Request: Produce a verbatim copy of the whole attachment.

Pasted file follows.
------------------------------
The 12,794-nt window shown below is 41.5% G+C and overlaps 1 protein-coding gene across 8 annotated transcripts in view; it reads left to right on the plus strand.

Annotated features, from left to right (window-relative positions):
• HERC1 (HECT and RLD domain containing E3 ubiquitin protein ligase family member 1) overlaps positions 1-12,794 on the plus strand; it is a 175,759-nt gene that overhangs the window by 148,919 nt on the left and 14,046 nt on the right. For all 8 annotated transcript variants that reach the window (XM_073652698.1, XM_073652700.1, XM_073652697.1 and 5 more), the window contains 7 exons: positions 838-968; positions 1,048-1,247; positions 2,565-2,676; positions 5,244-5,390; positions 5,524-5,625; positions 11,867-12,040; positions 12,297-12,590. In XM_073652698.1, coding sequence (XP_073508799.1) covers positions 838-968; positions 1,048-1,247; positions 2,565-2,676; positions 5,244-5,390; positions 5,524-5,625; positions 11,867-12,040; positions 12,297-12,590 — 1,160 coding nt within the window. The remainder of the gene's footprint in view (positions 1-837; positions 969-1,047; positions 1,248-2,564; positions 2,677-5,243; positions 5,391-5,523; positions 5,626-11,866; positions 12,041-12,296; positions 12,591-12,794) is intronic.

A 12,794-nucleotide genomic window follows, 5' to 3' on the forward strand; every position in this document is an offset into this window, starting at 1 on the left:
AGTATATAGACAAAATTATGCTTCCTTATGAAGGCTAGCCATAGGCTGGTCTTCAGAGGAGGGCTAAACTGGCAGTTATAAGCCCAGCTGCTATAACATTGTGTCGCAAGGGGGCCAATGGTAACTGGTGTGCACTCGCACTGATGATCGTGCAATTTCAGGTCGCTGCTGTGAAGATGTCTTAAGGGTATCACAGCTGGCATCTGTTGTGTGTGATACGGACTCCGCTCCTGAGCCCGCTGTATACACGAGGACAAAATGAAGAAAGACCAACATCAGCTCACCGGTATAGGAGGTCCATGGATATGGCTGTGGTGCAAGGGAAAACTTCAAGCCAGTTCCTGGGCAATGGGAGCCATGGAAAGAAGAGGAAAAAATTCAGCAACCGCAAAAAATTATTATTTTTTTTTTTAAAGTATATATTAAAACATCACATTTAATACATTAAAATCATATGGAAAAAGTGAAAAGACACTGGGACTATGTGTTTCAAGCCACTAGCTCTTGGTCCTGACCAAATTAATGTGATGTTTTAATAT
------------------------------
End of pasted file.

The 12,794-nt window shown below is 41.5% G+C and overlaps 1 protein-coding gene across 8 annotated transcripts in view; it reads left to right on the plus strand.

Annotated features, from left to right (window-relative positions):
• HERC1 (HECT and RLD domain containing E3 ubiquitin protein ligase family member 1) overlaps positions 1-12,794 on the plus strand; it is a 175,759-nt gene that overhangs the window by 148,919 nt on the left and 14,046 nt on the right. For all 8 annotated transcript variants that reach the window (XM_073652698.1, XM_073652700.1, XM_073652697.1 and 5 more), the window contains 7 exons: positions 838-968; positions 1,048-1,247; positions 2,565-2,676; positions 5,244-5,390; positions 5,524-5,625; positions 11,867-12,040; positions 12,297-12,590. In XM_073652698.1, coding sequence (XP_073508799.1) covers positions 838-968; positions 1,048-1,247; positions 2,565-2,676; positions 5,244-5,390; positions 5,524-5,625; positions 11,867-12,040; positions 12,297-12,590 — 1,160 coding nt within the window. The remainder of the gene's footprint in view (positions 1-837; positions 969-1,047; positions 1,248-2,564; positions 2,677-5,243; positions 5,391-5,523; positions 5,626-11,866; positions 12,041-12,296; positions 12,591-12,794) is intronic.

A 12,794-nucleotide genomic window follows, 5' to 3' on the forward strand; every position in this document is an offset into this window, starting at 1 on the left:
AGTATATAGACAAAATTATGCTTCCTTATGAAGGCTAGCCATAGGCTGGTCTTCAGAGGAGGGCTAAACTGGCAGTTATAAGCCCAGCTGCTATAACATTGTGTCGCAAGGGGGCCAATGGTAACTGGTGTGCACTCGCACTGATGATCGTGCAATTTCAGGTCGCTGCTGTGAAGATGTCTTAAGGGTATCACAGCTGGCATCTGTTGTGTGTGATACGGACTCCGCTCCTGAGCCCGCTGTATACACGAGGACAAAATGAAGAAAGACCAACATCAGCTCACCGGTATAGGAGGTCCATGGATATGGCTGTGGTGCAAGGGAAAACTTCAAGCCAGTTCCTGGGCAATGGGAGCCATGGAAAGAAGAGGAAAAAATTCAGCAACCGCAAAAAATTATTATTTTTTTTTTTAAAGTATATATTAAAACATCACATTTAATACATTAAAATCATATGGAAAAAGTGAAAAGACACTGGGACTATGTGTTTCAAGCCACTAGCTCTTGGTCCTGACCAAATTAATGTGATGTTTTAATAT